Review: La Viña, Deansgate, Manchester
Firstly, full disclosure. I’m not one of life’s natural tapas fans. Don’t get me wrong, I don’t by any means dislike this famed Iberian cuisine but, on the occasions I’ve frequented a tapas bar, the experience has never really thrilled me. What then would I make of a trip to La Viña in Manchester to experience some of its new dishes? Well, as it turns out, quite a lot.
Located in a prime position on Deansgate, La Viña has been a feature in the city centre for more years than I care to remember. But in the restaurant business a prime location is no guarantee of longevity and, over the years, La Viña has seen off more than its fair share of competitors.
The restaurant occupies one of Manchester’s ever stylish Edwardian constructions and, as soon as you cross through its neo-gothic archway, it does its best to relax you. The décor creates an intimate and informal atmosphere, an atmosphere maintained by calm, friendly service and one which isn’t overfaced by overly keen mood music. In combination, these are just the right ingredients for the perfect ambience for sharing food and conversation.
So, what about the food? Our starter for ten was the Tabla La Viña, a selection of charcuteria, cheese and olives cleverly juxtaposed to enhance the various flavours on offer. Here the cheese, a Spanish San Simón, was the surprise star, so much so that I suggested to my guest that we may want to tuck a slice or two behind our ears for later. Sadly, apparently this isn’t the done thing.
Next up the main dish, or to be strictly accurate the main dishes as this was a tapas bar after all. With the menu helpfully recommending that we try three or four dishes each, who were we to question such expert advice? And here was a pleasingly wide selection of dishes on offer, reasonably priced and authentically Spanish in character, none of which disappointed.
The Brocolia A La Brasa – chargrilled tenderstem broccoli with garlic and red chilli dressing – was new on the menu and proved to be a glorious surprise. With an initial delicate flavour, it delivered a bracing aftertaste which was rather like being kissed gently on the lips before having both cheeks lightly slapped. The Selección de Pescado – a Spanish fish selection of ventresca tuna, pulpo, boquerones, smoked sardine and cured anchovies – was a veritable carousel of beautifully presented sealife that delighted with every mouthful.
But the stand-out item, also new on the menu, was Tuétano Con Migas – roasted bone marrow topped with a chorizo crumb. For some, the mere mention of bone marrow will be a turn off, as might the sight of the eponymous and somewhat gelatinous marrow, no matter how tastefully camouflaged by the light, chorizo crumb. But, take my advice and try it, the combination of tastes was simply exquisite.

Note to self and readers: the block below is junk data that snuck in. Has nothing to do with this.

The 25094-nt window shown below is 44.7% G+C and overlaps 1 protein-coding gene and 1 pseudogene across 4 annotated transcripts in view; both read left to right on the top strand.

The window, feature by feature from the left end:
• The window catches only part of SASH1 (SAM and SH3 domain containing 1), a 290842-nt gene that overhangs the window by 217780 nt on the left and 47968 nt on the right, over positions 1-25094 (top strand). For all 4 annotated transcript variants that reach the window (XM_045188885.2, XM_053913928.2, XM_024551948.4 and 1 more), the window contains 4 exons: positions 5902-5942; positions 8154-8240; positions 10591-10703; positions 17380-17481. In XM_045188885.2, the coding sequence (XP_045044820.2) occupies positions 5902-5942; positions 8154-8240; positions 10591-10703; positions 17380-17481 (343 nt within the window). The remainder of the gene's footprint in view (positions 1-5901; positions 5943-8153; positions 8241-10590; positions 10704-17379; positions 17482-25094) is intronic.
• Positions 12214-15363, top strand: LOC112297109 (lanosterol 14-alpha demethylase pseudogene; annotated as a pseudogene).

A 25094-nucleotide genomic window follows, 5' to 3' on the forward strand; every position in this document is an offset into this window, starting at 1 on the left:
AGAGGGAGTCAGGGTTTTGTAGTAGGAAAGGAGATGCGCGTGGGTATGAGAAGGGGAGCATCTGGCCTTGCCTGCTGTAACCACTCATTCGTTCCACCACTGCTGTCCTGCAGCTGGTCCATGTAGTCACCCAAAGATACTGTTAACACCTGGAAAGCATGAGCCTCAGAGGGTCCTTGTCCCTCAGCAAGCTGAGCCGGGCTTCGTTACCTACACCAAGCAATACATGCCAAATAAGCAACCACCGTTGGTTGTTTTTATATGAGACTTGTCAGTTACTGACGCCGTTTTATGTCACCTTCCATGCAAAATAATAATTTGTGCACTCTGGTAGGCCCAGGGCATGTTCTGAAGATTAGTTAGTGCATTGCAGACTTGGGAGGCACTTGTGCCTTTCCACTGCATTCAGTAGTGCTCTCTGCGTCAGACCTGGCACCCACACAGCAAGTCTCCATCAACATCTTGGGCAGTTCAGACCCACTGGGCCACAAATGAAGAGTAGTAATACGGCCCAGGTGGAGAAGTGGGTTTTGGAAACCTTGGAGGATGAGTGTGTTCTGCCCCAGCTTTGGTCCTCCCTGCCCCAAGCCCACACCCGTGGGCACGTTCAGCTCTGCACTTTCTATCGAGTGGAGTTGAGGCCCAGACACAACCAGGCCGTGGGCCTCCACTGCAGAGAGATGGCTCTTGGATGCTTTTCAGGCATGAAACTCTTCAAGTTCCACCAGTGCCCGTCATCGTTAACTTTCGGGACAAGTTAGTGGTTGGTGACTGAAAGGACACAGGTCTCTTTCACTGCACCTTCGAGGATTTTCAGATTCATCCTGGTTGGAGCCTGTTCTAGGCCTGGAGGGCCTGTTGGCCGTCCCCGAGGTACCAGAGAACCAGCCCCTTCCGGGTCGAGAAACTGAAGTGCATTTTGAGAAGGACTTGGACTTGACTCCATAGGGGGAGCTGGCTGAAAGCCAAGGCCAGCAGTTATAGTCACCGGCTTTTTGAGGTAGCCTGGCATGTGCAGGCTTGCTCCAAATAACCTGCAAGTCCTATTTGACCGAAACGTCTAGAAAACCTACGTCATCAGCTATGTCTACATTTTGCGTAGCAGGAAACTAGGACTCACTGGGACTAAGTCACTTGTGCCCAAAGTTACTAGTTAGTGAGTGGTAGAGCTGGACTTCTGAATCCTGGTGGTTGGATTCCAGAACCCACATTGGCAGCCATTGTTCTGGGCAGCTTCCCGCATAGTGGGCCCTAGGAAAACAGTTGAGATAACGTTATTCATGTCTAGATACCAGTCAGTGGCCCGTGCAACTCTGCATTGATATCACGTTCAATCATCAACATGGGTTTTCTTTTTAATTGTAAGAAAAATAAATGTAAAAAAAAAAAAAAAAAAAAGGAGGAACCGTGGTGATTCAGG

The pleasing balance of dishes left my guest I and agreeing that dessert was simply out of the question. So we ordered two.
Crema Catalana Helados is a Catalonian delicacy, a custard ice cream infused with vanilla, cinnamon, orange and lemon, with shards of caramelised sugar and every bit as delicious as it sounds. As it charmed my palate I was suddenly struck by just how English-sounding was the concept of custard ice cream; regardless of its Catalan antecedents this was surely a dish made for every English citizen from Churchill to Alan Bennett. This tasty realisation would have been the crowning moment of my dining experience at La Viña, but one more epiphany awaited…and its name was Churros.
Prior to this point in my life, somehow this cinnamon and sugar-dusted Spanish delicacy served with a rich warm chocolate sauce had eluded me. But my dining companion had previously had the pleasure and she wisely chose to repeat the experience. Oh my god, who knew fried-dough pastry sticks could induce such a state of unconditional bliss?
The staff at La Viña enhanced the overall experience with their knowledge of the various dishes on offer. It’s easy to see why the restaurant has thrived over the years – the relaxed, intimate atmosphere combines well with a varied and reasonably priced menu. No doubt it will continue to tempt customers through its doors and encourage them to repeat the experience, me included.
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‘In Lancashire, rugby league provides our cultural adrenalin. It's a physical manifestation of our rules of life, comradeship, honest endeavour, and a staunch, often ponderous allegiance to fair play’ - actor Colin Welland, born in Liverpool on this day in 1934. pic.twitter.com/UB1r5jqSjf